Finally, O’Connor works in Star of the Sea to paint a nuanced portrayal of the English by mentioning political figures who supported the Irish cause. Angela Burdett-Coutts, for example, along with Charles Dickens, runs a safehouse for prostitutes, many of whom were poverty-stricken, starving Irish women, as we see in the novel. Additionally, we are reminded that Theobald Wolfe Tone, Irish but not Catholic, nonetheless “fought and died for Ireland as captain of the revolutionaries in ’98” (O’Connor 67).
O’Connor’s use of historical political figures in Star of the Sea clearly serves a diverse set of purposes throughout the course of the novel. However, what these diverse purposes all have in common is that they demonstrate the complexity and deftness with which O’Connor weaves his tale.
Jacobs, Naomi. The Character of Truth: Historical Figures in Contemporary Fiction. Carbondale: Southern Illinois University Press, 1990. Print.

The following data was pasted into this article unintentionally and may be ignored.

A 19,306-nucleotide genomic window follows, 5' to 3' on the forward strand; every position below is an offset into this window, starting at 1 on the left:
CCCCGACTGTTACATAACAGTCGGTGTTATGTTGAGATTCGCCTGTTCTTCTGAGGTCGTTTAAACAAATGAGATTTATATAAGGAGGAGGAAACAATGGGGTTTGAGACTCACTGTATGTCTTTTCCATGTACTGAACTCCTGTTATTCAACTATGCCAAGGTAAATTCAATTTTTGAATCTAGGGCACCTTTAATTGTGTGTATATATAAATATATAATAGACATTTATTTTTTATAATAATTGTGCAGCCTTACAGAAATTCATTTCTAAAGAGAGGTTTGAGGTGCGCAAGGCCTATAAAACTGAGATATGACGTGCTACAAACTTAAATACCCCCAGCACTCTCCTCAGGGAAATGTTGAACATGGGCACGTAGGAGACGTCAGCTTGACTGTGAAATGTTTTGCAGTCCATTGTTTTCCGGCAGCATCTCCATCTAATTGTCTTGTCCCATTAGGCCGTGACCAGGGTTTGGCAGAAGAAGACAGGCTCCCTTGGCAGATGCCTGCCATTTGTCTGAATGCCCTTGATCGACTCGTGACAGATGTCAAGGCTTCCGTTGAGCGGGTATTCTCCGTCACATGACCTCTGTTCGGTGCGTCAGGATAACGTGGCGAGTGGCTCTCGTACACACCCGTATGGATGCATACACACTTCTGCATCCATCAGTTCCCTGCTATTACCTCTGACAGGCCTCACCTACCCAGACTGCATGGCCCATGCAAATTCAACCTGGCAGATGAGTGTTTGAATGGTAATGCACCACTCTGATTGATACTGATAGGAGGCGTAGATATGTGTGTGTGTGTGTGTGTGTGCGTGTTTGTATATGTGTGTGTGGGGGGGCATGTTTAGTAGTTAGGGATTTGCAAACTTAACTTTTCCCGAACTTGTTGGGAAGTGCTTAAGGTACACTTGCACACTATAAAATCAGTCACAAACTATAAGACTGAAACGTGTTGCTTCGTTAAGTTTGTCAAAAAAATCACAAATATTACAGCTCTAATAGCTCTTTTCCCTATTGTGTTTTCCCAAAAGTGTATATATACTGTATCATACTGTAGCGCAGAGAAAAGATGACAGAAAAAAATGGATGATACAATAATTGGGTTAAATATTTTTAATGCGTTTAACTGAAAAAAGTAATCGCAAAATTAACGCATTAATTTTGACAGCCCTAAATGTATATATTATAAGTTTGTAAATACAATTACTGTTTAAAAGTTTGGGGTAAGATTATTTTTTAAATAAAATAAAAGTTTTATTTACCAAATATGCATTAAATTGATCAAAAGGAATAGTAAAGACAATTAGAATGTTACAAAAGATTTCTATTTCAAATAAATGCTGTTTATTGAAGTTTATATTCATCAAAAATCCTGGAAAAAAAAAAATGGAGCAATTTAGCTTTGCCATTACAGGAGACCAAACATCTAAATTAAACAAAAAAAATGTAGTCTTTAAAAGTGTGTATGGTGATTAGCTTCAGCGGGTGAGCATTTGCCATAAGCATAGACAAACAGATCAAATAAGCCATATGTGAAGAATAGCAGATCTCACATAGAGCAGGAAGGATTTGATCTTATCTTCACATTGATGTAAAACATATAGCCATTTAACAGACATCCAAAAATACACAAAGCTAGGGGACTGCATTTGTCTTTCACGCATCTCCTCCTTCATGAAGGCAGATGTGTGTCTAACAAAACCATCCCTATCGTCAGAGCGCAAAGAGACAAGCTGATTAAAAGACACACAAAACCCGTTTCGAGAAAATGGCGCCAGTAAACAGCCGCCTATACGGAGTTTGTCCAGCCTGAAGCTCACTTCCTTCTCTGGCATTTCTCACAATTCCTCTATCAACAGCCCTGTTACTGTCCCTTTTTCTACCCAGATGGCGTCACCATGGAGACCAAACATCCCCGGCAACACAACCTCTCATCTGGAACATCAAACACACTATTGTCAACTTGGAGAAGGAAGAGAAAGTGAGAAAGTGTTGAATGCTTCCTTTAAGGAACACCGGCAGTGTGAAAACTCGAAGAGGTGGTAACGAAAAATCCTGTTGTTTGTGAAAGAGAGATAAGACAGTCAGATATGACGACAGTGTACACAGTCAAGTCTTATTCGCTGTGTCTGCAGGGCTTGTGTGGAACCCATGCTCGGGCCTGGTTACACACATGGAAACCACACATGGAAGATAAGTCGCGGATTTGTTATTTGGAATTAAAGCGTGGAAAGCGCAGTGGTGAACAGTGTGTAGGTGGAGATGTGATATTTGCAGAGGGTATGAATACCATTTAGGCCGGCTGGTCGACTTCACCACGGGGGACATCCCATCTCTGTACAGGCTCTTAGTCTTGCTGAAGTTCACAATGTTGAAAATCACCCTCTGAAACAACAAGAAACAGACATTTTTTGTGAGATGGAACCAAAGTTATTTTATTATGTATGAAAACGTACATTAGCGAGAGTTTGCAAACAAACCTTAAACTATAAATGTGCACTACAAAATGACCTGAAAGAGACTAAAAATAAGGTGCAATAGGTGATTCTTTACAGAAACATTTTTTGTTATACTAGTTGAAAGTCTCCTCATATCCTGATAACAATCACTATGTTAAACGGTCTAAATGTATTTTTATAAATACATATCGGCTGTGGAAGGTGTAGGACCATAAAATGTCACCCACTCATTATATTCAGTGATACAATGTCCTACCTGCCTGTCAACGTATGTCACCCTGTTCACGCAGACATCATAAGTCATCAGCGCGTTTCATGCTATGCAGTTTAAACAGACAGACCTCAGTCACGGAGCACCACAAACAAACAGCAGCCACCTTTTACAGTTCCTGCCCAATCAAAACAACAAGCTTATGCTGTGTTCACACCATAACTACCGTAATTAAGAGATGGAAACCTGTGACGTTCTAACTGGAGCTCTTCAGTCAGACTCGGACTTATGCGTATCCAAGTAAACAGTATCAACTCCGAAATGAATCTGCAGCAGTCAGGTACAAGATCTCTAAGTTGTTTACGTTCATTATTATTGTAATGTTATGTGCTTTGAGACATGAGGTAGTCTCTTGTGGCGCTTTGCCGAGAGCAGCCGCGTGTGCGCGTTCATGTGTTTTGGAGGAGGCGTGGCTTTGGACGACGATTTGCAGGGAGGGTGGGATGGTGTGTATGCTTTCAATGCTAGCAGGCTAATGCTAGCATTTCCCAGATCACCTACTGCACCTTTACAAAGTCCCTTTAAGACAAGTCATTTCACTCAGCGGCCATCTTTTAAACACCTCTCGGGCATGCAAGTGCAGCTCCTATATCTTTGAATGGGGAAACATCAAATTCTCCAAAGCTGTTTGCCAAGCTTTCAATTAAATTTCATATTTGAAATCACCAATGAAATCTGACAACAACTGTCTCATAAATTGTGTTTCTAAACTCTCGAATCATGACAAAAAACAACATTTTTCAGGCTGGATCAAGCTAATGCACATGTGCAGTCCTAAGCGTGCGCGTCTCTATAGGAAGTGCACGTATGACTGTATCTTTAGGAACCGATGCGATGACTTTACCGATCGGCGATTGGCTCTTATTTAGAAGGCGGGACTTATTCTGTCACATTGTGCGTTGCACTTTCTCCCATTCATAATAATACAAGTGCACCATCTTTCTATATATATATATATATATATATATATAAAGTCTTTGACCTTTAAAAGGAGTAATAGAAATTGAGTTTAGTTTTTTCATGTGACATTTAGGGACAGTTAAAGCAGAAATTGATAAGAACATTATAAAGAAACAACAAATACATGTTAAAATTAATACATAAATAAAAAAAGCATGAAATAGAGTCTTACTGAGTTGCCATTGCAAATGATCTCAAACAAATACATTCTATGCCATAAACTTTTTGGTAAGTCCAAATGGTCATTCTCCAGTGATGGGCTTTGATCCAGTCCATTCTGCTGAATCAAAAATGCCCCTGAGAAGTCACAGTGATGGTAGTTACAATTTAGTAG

O’Connor, Joseph. Star of the Sea. Orlando: Harcourt Books, 2002. Print.
Researcher/Writer: Audrey GunnBack to Historical Figures
Technical Designers: Lindsey Atchison and Sarah Liebig
Political Figure from Southampton, England
“She co-edited The Higher Education of Women by Emily Davies (1866) of whom she was a close friend.”
-Star of the Sea, 103
Sarah Emily Davies, the fourth of five children born to an Evangelical minister, was born in Southampton, England in 1830. As a female, she received no formal education, though her mother and older sister helped her to learn Latin. Although two of Davies’s brothers were educated at Trinity College, Cambridge, and the third employed as a lawyer, Davies herself was expected to stay with her parents in Gateshead, England, where she “busied herself with parish work” (Rosen 101-102).
While abroad visiting her brother in Algiers, Davies met outspoken feminist Barbara Bodichon, who inspired Davies to form the Northumberland and Durham Branch of the Society for Promoting the Employment of Women in 1861. After her father’s death in 1862, Davies and her mother moved to London, where Davies, along with others, began to petition first the University of London, then Oxford and Cambridge, to allow women to take the university exams (Rosen 102-105).